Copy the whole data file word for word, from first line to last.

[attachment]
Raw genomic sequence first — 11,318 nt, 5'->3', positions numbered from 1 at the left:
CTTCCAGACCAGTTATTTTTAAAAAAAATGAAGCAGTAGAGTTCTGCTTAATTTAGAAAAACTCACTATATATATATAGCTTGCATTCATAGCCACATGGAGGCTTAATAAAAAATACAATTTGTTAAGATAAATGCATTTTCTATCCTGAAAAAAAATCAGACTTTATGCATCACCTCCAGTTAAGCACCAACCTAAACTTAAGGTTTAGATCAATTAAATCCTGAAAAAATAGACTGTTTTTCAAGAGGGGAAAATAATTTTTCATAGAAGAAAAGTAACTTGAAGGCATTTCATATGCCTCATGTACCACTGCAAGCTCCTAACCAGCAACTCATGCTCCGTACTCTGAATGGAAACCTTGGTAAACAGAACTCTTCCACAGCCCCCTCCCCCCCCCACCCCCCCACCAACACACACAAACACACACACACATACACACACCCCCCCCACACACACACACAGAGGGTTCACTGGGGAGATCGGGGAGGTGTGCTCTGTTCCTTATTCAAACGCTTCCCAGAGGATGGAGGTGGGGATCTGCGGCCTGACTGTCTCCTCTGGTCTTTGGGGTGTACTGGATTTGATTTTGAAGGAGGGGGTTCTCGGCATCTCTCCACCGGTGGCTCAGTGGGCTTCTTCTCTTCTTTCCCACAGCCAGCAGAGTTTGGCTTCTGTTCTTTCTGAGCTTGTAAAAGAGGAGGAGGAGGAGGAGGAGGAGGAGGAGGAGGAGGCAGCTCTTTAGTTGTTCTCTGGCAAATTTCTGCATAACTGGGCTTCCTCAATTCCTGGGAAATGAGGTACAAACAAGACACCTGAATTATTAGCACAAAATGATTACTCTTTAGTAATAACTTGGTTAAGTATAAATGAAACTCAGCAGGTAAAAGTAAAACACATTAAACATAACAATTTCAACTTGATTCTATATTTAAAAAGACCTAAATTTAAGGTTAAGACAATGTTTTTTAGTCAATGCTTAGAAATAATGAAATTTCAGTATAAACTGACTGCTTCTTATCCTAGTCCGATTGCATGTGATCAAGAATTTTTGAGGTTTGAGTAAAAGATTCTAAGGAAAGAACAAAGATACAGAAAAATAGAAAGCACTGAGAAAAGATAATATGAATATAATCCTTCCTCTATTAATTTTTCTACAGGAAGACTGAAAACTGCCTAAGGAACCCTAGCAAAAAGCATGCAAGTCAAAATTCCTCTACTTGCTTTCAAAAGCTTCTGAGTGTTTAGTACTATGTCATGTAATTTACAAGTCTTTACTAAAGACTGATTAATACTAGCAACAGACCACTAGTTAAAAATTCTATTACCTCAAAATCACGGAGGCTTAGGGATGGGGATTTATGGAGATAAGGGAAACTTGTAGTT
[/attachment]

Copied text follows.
Raw genomic sequence first — 11,318 nt, 5'->3', positions numbered from 1 at the left:
CTTCCAGACCAGTTATTTTTAAAAAAAATGAAGCAGTAGAGTTCTGCTTAATTTAGAAAAACTCACTATATATATATAGCTTGCATTCATAGCCACATGGAGGCTTAATAAAAAATACAATTTGTTAAGATAAATGCATTTTCTATCCTGAAAAAAAATCAGACTTTATGCATCACCTCCAGTTAAGCACCAACCTAAACTTAAGGTTTAGATCAATTAAATCCTGAAAAAATAGACTGTTTTTCAAGAGGGGAAAATAATTTTTCATAGAAGAAAAGTAACTTGAAGGCATTTCATATGCCTCATGTACCACTGCAAGCTCCTAACCAGCAACTCATGCTCCGTACTCTGAATGGAAACCTTGGTAAACAGAACTCTTCCACAGCCCCCTCCCCCCCCCACCCCCCCACCAACACACACAAACACACACACACATACACACACCCCCCCCACACACACACACAGAGGGTTCACTGGGGAGATCGGGGAGGTGTGCTCTGTTCCTTATTCAAACGCTTCCCAGAGGATGGAGGTGGGGATCTGCGGCCTGACTGTCTCCTCTGGTCTTTGGGGTGTACTGGATTTGATTTTGAAGGAGGGGGTTCTCGGCATCTCTCCACCGGTGGCTCAGTGGGCTTCTTCTCTTCTTTCCCACAGCCAGCAGAGTTTGGCTTCTGTTCTTTCTGAGCTTGTAAAAGAGGAGGAGGAGGAGGAGGAGGAGGAGGAGGAGGAGGCAGCTCTTTAGTTGTTCTCTGGCAAATTTCTGCATAACTGGGCTTCCTCAATTCCTGGGAAATGAGGTACAAACAAGACACCTGAATTATTAGCACAAAATGATTACTCTTTAGTAATAACTTGGTTAAGTATAAATGAAACTCAGCAGGTAAAAGTAAAACACATTAAACATAACAATTTCAACTTGATTCTATATTTAAAAAGACCTAAATTTAAGGTTAAGACAATGTTTTTTAGTCAATGCTTAGAAATAATGAAATTTCAGTATAAACTGACTGCTTCTTATCCTAGTCCGATTGCATGTGATCAAGAATTTTTGAGGTTTGAGTAAAAGATTCTAAGGAAAGAACAAAGATACAGAAAAATAGAAAGCACTGAGAAAAGATAATATGAATATAATCCTTCCTCTATTAATTTTTCTACAGGAAGACTGAAAACTGCCTAAGGAACCCTAGCAAAAAGCATGCAAGTCAAAATTCCTCTACTTGCTTTCAAAAGCTTCTGAGTGTTTAGTACTATGTCATGTAATTTACAAGTCTTTACTAAAGACTGATTAATACTAGCAACAGACCACTAGTTAAAAATTCTATTACCTCAAAATCACGGAGGCTTAGGGATGGGGATTTATGGAGATAAGGGAAACTTGTAGTT